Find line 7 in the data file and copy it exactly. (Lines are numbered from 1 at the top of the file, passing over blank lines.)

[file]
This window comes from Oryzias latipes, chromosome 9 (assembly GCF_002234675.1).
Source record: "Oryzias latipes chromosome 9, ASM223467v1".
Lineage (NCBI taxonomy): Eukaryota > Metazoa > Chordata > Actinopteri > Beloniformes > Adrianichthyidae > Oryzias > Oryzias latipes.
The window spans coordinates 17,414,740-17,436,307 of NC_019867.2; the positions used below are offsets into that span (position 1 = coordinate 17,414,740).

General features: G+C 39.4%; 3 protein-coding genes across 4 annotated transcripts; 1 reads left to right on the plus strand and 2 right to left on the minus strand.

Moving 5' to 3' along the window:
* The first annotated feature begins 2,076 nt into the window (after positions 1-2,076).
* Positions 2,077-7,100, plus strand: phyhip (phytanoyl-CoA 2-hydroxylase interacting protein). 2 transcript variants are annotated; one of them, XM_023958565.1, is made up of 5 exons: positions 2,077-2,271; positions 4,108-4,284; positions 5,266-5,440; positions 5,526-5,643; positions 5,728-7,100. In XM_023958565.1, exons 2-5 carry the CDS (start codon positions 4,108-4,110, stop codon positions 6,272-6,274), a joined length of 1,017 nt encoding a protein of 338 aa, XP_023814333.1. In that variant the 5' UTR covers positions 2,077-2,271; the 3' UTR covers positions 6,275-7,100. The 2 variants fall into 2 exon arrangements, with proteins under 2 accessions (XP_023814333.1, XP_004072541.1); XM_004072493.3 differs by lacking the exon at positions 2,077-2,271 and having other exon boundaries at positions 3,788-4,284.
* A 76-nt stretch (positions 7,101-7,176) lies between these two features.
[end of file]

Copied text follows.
* The first annotated feature begins 2,076 nt into the window (after positions 1-2,076).